#RealMoneyTalk: Being Honest with Yourself

Real Money Talk

I’ve come to believe that honesty is the most difficult, and yet most essential part of a person’s financial process.

Chrissy Metz and the many others who’ve posted openly and honestly about their financial troubles using the #RealMoneyTalk have been so inspiring to me! I suffered from financial instability and instead of seeking the help I needed, I suffered quietly. When we choose to do this, it reinforces the taboo of money rather than encouraging more of us to be open about the toughest parts of navigating our finances with less-than-ideal levels of knowledge or available resources.

In 2012, I was a classroom teacher fresh out of college with about $20,000 of total debt. (Most of it was due to reckless credit card spending in college.) When my direct deposit would hit my bank account, I’d get anxious instead of excited because I knew it meant another month of desperately trying and yet, failing to cover all my bases. I knew it meant another month of unsuccessful juggling multiple debts and responsibilities. I was earning $48,000 as a first-year teacher, which was about $2,600 per month after taxes and retirement contributions to my 403b. After paying my rent ($800), utility and cell phone bills ($300), food ($500), transportation ($200), clothes ($200), and my credit card minimum payments ($500) – I was left with $100 or less each month. My credit card debt would increase even though I was paying every month on time because the interest rate was over 20%.

This is a very typical situation for many Americans and people all around the world too, who work and do what they can to make ends meet but often times still fall short. But in my case, I had a shopping problem, which contributed to the increasing balances on my credit cards on top of all the monthly interest charges. If you had asked me whether or not I had a shopping problem or a money problem, I’d deny it in a heartbeat! After all, this is normal according to every statistic about the average American financial situation.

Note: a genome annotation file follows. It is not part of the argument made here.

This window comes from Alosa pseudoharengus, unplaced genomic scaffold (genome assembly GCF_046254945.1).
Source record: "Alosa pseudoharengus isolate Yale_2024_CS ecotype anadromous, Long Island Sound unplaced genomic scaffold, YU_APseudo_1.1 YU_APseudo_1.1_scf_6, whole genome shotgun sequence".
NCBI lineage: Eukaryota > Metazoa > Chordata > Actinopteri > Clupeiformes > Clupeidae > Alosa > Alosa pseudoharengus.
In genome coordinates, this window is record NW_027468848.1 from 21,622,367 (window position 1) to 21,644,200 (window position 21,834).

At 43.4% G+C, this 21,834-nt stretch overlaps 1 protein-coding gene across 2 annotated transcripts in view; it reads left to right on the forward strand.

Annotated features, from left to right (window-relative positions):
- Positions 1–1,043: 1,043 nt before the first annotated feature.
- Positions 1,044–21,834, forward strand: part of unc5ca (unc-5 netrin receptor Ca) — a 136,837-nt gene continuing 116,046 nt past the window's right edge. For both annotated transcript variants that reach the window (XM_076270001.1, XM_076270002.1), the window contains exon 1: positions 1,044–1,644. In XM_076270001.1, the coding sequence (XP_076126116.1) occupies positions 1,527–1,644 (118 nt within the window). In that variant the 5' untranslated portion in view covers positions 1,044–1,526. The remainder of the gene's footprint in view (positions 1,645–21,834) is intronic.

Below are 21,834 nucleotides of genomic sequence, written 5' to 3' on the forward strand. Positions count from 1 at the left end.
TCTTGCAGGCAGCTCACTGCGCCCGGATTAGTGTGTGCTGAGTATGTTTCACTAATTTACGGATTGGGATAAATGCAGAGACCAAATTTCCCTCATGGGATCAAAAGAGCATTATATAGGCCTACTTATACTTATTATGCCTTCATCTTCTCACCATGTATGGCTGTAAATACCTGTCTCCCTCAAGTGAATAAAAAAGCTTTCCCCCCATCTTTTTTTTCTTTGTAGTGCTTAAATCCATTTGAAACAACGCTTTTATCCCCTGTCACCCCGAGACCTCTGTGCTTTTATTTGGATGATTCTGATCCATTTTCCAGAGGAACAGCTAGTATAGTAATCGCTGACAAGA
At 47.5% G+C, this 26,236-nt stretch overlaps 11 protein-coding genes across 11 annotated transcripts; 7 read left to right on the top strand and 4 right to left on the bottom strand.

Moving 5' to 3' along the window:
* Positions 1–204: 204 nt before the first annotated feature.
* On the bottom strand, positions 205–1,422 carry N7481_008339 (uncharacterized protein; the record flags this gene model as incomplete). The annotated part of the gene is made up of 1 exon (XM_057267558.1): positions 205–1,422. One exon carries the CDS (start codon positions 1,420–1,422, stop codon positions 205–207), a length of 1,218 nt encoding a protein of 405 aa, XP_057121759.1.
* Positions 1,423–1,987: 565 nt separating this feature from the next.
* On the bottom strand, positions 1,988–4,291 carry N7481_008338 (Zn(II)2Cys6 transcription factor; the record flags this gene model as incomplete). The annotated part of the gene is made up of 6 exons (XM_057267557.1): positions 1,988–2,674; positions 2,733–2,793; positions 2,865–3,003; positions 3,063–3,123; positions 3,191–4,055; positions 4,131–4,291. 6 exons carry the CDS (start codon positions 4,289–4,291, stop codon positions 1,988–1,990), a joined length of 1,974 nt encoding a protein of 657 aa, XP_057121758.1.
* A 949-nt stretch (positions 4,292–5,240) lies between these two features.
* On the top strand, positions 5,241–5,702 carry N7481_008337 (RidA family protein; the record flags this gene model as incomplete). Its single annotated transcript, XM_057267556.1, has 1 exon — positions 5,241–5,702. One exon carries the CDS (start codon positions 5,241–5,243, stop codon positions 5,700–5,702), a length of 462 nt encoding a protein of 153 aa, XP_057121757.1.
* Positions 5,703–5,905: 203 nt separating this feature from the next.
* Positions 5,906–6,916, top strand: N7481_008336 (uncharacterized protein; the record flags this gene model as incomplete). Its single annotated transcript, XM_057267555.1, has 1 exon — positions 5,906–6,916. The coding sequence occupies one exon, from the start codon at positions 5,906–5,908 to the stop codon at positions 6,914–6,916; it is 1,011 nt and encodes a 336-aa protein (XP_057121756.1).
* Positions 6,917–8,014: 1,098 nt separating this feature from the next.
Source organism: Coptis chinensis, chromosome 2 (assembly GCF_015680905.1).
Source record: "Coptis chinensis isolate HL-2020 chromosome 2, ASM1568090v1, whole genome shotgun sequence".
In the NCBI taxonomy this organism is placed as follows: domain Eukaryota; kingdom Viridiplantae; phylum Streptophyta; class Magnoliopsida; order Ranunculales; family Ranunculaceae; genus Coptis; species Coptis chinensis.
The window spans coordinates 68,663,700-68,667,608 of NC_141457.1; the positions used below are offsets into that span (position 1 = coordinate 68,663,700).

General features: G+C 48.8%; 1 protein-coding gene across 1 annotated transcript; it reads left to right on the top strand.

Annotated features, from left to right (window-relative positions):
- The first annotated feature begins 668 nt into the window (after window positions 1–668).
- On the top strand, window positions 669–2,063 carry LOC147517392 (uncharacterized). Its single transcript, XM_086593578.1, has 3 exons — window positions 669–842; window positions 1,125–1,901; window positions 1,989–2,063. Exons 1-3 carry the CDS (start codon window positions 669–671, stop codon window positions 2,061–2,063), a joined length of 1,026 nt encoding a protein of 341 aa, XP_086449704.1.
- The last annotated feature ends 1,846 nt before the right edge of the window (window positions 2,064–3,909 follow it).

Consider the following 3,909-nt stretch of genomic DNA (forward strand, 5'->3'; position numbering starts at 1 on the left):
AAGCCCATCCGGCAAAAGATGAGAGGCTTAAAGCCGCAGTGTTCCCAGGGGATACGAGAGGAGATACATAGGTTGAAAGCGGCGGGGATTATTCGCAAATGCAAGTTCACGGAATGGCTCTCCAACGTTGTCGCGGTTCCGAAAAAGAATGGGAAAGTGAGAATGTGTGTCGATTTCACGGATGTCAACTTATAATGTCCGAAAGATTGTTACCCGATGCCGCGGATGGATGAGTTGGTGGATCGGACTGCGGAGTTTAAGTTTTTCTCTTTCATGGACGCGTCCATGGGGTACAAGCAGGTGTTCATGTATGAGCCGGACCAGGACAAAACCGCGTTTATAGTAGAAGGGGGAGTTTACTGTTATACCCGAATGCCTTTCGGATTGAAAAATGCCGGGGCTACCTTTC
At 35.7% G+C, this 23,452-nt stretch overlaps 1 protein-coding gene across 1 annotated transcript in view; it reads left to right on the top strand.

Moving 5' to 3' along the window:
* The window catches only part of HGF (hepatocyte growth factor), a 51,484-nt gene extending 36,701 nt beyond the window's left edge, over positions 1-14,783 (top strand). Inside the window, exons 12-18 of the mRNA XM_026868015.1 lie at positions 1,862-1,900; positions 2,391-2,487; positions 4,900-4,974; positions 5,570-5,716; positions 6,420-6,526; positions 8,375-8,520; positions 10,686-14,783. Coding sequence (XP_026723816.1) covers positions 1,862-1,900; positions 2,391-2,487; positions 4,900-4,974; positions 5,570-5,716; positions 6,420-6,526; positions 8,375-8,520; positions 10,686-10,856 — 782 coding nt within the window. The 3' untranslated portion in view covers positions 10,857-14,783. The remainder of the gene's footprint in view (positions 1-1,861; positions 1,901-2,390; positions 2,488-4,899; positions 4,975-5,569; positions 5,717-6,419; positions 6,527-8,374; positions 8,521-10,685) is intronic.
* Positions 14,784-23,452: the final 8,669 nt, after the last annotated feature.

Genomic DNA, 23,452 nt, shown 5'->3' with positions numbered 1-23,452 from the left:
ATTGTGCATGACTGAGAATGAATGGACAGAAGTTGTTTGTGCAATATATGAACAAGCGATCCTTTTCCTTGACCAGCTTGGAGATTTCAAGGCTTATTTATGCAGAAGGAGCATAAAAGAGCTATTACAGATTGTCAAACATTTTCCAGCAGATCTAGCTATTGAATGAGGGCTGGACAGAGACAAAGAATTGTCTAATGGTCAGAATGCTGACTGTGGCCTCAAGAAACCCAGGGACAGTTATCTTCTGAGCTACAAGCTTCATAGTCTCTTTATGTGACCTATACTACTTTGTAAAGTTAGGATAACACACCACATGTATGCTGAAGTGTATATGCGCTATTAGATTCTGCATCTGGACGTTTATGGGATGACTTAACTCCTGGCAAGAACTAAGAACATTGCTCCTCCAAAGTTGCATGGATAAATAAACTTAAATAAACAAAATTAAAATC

One day I decided to try to see how much I could save if I didn’t shop unnecessarily for one week. I packed my lunch, water, and a snack with all my belongings for work and did not include ANY cash, credit or debit cards. I purposefully never installed Apple Pay or any other electronic payment app on my phone. I knew that I could not trust myself with money. I FINALLY got honest with myself!

Going cold turkey was not easy and I quickly found myself in a Walgreens or CVS on my way home from work, walking up and down the aisles picking up random items that I most certainly did not need. Candles, snacks, perfumes, lotions, make-up – these were my biggest temptations. When I walked up to the counter to pay for these items, I quickly realized that I had no way to pay. I was so embarrassed and I made up a story about having left my wallet up in my apartment so that the clerk would let me go.

It wasn’t until I got real with myself that I finally committed to a strategy. In my case an extreme one – but at least I had a plan! I’d go to and from work each day with no money to spend and that meant that I was forced to stop my bad spending habits. After a few weeks and then a few months I saw a huge difference in my bank account and it felt amazing to see my credit card balances actually begin to decrease as I budgeted more tightly and began to aggressively pay the credit card debt down.

Let this post be a challenge for you to think of at least one way that you can be more honest with yourself and you may even consider making a public commitment to help you stay accountable using the #RealMoneyTalk!

What’s important is that you join the conversation so that you too can take charge of your credit and financial health and we can all break the taboo together!

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